BUSINESS leaders have come out against Nicola Sturgeon’s demand for a post-Brexit devolved immigration system ahead of a meeting with the First Minister.

CBI director general Carolyn Fairbairn said the time was “not right”, and firms wanted an integrated system for the whole of the UK, not a regional one.

Ms Fairbairn delivered the message ahead of the CBI Annual Dinner in Glasgow on Thursday, which the First Minister is also due to attend as a top table guest.

However Ms Fairbairn did agree with Ms Sturgeon on a No Deal Brexit being a “catastrophe”, and urged businesses leaders to take a stand against it.

She said it would be so damaging it should be “simply not an option”.

However Theresa May and her ministers insist it remains on the table if the Chequers proposal for a soft Brexit is rejected out-of-hand by the other 27 EU nations.

Ms Fairbairn said the CBI, which speaks on behalf of 190,000 businesses employing nearly 7m people, would speak out clearly on the “the catastrophic risks of a no-deal exit”.

She is expected to say in her speech: “That’s what it would be for Scotland. A catastrophe. “Delays to just-in-time delivery meaning that Scotland’s food exports would not reach markets in peak condition. Barriers to talent stifling Scotland’s professional services firms.

“Scotland’s status as fintech power put at risk by new regulations on data. No-deal is just not an option. Not for the UK, not for Scotland, and not for the EU.”

Ms Sturgeon has previously said if Scotland is taken out the EU single market and customs union by Brexit, immigration should be devolved to help cope with the impact on EU citizens and workforce shortfalls.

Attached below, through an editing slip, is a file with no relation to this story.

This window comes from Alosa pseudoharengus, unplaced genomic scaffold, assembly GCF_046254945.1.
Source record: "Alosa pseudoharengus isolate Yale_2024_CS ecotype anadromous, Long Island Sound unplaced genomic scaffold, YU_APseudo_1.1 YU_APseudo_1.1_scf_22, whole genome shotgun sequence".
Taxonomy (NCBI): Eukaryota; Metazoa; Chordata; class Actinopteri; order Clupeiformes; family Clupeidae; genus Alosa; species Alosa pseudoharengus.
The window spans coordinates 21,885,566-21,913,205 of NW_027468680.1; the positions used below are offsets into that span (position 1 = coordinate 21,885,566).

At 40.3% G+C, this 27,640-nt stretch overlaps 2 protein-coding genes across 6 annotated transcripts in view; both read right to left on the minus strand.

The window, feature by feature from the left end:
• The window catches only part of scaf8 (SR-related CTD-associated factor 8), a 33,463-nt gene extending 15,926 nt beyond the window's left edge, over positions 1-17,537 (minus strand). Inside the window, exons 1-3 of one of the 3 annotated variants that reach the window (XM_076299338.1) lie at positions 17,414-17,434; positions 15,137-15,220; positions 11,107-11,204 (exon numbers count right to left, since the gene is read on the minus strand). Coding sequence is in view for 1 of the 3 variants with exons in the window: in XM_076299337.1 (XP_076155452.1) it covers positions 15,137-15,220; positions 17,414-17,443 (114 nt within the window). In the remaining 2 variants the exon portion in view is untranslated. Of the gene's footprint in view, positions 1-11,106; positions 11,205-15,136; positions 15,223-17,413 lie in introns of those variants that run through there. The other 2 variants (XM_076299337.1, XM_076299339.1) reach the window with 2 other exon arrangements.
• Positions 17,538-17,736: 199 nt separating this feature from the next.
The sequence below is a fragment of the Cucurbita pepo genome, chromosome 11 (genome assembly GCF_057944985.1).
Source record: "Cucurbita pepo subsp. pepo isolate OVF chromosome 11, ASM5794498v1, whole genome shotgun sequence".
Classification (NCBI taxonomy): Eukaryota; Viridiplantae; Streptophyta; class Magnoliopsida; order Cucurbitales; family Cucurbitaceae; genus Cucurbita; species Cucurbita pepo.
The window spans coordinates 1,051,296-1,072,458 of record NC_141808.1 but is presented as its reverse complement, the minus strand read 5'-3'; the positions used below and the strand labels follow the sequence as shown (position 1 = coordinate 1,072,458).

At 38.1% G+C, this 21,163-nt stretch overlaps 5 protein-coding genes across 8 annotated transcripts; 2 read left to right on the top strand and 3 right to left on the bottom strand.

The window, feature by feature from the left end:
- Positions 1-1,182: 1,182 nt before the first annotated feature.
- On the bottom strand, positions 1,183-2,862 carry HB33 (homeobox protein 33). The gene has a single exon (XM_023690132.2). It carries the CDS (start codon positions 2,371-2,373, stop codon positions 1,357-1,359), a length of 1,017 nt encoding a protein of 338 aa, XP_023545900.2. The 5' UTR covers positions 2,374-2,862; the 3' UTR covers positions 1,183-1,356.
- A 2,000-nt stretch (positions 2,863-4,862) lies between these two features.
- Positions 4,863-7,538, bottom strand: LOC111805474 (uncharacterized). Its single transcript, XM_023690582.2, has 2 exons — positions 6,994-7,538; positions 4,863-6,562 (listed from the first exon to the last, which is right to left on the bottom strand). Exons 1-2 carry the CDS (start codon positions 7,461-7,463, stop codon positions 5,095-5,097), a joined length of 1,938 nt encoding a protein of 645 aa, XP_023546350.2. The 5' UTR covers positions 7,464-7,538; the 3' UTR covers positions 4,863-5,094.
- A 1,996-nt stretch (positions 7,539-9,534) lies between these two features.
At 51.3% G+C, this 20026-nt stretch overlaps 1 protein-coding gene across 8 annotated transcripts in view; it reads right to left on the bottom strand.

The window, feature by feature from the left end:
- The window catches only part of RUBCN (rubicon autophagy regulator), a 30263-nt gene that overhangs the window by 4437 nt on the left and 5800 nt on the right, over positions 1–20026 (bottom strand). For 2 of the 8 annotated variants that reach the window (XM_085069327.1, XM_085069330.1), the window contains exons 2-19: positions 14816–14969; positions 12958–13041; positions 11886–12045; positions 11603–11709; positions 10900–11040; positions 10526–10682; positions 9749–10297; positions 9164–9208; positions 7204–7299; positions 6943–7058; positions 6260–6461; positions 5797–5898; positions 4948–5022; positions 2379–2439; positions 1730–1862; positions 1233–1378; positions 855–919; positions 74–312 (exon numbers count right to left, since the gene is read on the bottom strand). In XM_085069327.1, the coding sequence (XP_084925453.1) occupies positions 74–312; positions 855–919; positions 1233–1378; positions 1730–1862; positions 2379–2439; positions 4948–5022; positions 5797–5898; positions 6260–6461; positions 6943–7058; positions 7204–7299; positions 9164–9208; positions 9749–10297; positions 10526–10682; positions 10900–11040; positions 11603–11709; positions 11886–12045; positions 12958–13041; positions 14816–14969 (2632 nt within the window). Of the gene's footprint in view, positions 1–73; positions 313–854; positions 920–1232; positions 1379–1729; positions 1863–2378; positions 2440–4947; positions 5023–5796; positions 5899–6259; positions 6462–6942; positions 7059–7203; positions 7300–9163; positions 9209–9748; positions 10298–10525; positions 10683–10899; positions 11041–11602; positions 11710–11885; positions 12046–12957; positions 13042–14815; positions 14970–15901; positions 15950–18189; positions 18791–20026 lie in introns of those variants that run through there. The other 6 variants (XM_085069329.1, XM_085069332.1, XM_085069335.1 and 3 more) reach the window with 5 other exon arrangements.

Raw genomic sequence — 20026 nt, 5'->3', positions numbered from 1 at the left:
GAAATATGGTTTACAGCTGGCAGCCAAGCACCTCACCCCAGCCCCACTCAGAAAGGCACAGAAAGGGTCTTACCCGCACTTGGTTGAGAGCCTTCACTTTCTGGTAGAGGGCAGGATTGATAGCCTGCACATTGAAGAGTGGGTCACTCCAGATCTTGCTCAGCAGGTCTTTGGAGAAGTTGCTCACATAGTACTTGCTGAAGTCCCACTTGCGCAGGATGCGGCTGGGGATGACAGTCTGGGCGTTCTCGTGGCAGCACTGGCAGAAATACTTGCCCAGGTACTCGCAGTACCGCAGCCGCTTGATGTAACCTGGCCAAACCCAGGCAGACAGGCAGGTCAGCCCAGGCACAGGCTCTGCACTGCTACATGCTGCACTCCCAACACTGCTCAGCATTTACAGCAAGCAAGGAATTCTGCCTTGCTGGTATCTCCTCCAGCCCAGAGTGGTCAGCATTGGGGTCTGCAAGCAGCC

But on immigration, Ms Fairbairn said: “Scotland has a brilliant and talented workforce. But look at the stats, and it’s also a shrinking workforce. Demographics are not in Scotland’s favour.

“Add Brexit uncertainty and a brain-drain to the South East and overseas. And you have a potent mix of problems. The skills shortages are biting. Not in the future, not soon. Right now. So last month the CBI called for a new immigration system. A system that earns public trust while allowing business to attract the people they need.

“A system that’s open but controlled, too. And we are clear it must work for Scotland.

“Some have asked - do we need a devolved solution for Scotland? It’s a fair question.

“But the businesses I’ve spoken to say “not right now”. Let’s get it right for the whole UK.

“The better the outcome we get, the less need for variation across the UK.

And the less companies need worry about doubled up systems and extra red tape.”

Scottish Secretary David Mundell, who will also be attending the dinner, said: “I’m absolutely clear there are no plans to devolve immigration.

“It wasn’t part of the Smith Commission [on more powers], and indeed polling in Scotland suggests the public don’t support the devolving of administration.”

He said the UK government’s announcement today of a pilot scheme for 2500 extra visas for seasonal agricultural workers showed variation was possible within the UK.

Ms Sturgeon’s official spokesman said: “We are clear that there is a weight of evidence that Scotland should be in control of its own immigration policy.

“We have seen today a fairly timid move by the UK Government in terms of seasonal workers for the fruit picking sector.

“I think 2,500 visas for people UK wide doesn't even begin to address the issue facing the UK as whole far less properly address the issues facing Scotland.”